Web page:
On the other hand, when it comes to such issues as opioids, narcotic medication usage, and the need for surgical intervention, the MTUS suddenly becomes very demanding in its criteria.

There appears a unifying thread throughout its reasoning though. This is a surprisingly progressive and holistic approach to the injured worker. And, it is based on the fact that treatment outcome is seldom truly anatomic. There are statistical data which can demonstrate the likelihood of effective outcome and the need for various interventions. Thus, the term “evidentiary medicine,” which is supposed to form the basis of the MTUS.

In a rather strange irony, the introduction of the MTUS is totally out of sync with the elimination of psyche as a general compensable consequential impairment. In fact, the MTUS assumes that virtually all pain that becomes chronic has some degree of potential psychological contribution. How strange then that the legislature should be removing psychiatric impairment at the very time that the treatment schedule encourages psychiatric intervention!
On the other hand, the wise applicant practitioner will focus on the multi-faceted approach to pain recognized by the MTUS. Not all of these interventions involve psychiatry. Pain also involves the neurological system including neuro cognition and this remains fully ratable even according to the AMA Guides itself. Thus, page 325 of the AMA Guides 13.3f endorses that chronic pain affects the brain. Also, that such impairments are best measured by neuro-psychological testing. And, most importantly, that the net impairment should be rated in the neurological section being a neurological disorder.


The MTUS is a revolutionary view of medicine diverging from decades of customary practice in California
 

III. Conflict between Protocol and Medical Legal

So, there are times when new diagnostic and treatment criteria will actually enhance applicant’s impairment rating. However, more often than not, the new criteria have actually harmed an applicant’s ability to get a more accurate rating.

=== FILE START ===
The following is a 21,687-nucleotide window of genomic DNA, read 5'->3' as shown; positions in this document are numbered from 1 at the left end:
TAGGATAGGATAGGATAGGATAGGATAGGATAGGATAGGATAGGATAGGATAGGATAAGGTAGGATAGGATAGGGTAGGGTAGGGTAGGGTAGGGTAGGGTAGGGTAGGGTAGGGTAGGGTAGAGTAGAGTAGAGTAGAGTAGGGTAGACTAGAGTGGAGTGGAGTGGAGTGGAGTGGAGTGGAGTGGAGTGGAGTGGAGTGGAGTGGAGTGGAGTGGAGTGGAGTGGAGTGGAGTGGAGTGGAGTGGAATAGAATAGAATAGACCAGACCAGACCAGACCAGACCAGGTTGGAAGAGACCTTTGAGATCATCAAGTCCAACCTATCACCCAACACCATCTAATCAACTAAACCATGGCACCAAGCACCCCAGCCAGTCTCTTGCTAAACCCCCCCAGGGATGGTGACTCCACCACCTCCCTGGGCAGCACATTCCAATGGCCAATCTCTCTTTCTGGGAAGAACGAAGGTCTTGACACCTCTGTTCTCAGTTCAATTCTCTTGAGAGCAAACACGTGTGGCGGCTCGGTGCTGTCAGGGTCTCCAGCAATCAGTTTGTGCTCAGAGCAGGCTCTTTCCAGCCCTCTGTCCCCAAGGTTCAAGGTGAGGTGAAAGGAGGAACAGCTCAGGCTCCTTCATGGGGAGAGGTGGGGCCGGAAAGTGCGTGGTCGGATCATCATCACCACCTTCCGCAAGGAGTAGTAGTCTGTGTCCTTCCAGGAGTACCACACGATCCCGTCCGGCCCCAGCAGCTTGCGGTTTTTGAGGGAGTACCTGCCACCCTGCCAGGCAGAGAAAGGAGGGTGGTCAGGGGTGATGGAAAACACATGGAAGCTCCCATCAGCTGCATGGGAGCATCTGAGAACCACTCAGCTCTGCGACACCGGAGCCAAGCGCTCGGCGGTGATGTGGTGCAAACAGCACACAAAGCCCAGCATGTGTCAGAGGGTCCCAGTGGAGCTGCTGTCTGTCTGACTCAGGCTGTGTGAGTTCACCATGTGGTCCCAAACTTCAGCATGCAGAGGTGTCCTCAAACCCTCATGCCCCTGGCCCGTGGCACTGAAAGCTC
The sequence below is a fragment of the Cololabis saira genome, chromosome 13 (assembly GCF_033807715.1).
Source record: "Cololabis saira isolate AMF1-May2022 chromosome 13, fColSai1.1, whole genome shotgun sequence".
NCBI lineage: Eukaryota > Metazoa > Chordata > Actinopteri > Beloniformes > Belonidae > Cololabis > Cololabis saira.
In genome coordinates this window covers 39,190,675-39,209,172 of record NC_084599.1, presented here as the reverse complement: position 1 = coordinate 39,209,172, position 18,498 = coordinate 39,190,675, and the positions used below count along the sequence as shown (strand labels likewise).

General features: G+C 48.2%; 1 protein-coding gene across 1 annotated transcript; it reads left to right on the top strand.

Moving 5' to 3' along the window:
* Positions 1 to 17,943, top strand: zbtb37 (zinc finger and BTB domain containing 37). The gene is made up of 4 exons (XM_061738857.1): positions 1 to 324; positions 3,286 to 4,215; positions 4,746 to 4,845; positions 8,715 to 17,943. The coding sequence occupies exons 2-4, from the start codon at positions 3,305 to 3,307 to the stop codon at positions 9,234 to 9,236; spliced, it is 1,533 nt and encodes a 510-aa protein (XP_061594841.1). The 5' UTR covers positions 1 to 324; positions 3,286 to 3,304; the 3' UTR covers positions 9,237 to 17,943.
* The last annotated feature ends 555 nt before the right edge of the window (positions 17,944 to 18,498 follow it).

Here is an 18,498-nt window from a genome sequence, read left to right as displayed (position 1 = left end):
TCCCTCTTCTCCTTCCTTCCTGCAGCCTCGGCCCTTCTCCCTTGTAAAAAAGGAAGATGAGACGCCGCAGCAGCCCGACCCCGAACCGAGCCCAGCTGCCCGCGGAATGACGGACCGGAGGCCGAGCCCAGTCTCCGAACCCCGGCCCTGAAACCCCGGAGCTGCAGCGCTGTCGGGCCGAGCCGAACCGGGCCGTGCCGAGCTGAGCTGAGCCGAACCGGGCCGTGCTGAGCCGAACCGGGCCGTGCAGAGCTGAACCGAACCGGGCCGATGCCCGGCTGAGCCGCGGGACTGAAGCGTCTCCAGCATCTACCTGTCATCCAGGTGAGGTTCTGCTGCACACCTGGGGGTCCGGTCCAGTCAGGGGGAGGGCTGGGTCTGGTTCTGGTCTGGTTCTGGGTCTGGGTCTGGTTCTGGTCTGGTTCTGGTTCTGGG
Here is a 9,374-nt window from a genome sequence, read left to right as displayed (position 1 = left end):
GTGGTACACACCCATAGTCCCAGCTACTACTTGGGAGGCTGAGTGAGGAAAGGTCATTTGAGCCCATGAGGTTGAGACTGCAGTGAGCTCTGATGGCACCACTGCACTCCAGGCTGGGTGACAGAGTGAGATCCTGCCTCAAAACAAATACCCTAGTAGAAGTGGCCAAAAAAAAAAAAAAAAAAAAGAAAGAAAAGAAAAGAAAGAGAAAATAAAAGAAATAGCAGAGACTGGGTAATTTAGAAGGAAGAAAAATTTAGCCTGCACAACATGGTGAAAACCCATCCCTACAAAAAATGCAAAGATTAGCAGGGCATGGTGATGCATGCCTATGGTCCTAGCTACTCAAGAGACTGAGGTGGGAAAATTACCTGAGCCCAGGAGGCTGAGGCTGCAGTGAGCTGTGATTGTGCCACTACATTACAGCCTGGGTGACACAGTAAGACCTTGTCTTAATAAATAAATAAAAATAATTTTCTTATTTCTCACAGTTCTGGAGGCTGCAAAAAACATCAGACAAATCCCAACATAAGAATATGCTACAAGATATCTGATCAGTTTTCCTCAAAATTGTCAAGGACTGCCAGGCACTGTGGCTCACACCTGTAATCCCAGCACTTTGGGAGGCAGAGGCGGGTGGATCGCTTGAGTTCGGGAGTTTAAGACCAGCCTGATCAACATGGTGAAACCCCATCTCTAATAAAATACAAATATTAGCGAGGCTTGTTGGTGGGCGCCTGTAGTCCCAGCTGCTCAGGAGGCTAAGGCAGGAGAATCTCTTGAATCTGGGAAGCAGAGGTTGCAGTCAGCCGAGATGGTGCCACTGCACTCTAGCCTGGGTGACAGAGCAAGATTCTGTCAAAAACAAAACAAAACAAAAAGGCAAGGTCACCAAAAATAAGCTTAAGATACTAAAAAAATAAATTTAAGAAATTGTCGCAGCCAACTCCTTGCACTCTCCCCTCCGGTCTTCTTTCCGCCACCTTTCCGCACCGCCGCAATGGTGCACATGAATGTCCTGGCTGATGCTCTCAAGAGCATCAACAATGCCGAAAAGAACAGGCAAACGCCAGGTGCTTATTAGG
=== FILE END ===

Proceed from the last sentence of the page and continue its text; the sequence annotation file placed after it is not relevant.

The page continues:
Some examples: the DRE III for the spine requires some evidence of verifiable radiculopathy. (Tables 15-3,4,5) What happens if the AME or PQME physician believes that likely such radiculopathy exists, or needs to at least be ruled out? The only way to accomplish this is usually (absent compelling physical findings or positive testing on exam) by an EMG or NCV. Yet, remember that the MTUS generally disfavors such testing absent very specific treatment criteria being established. So, if the DRE criteria are not established, the result is that an applicant who is entitled to a higher DRE rating will not get that rating because the established treatment criteria do not warrant the appropriate diagnostic test.

Another example: the difference between DRE and ROM often depends on the presence of multi-level involvement. (See 15.8, page 398) Often a physician will suspect that more than one level is generating the pain. However, absent an MRI, this cannot be verified. The ROM method, more often than not, will rate significantly higher than the DRE. So, what happens if the physician reasonably suspects that there is multilevel involvement but cannot demonstrate it? Again, the MTUS has strict treatment criteria for when an MRI is appropriate. Absent those criteria being established, the applicant’s case is once again negatively affected by the lack of the ability to prove his case.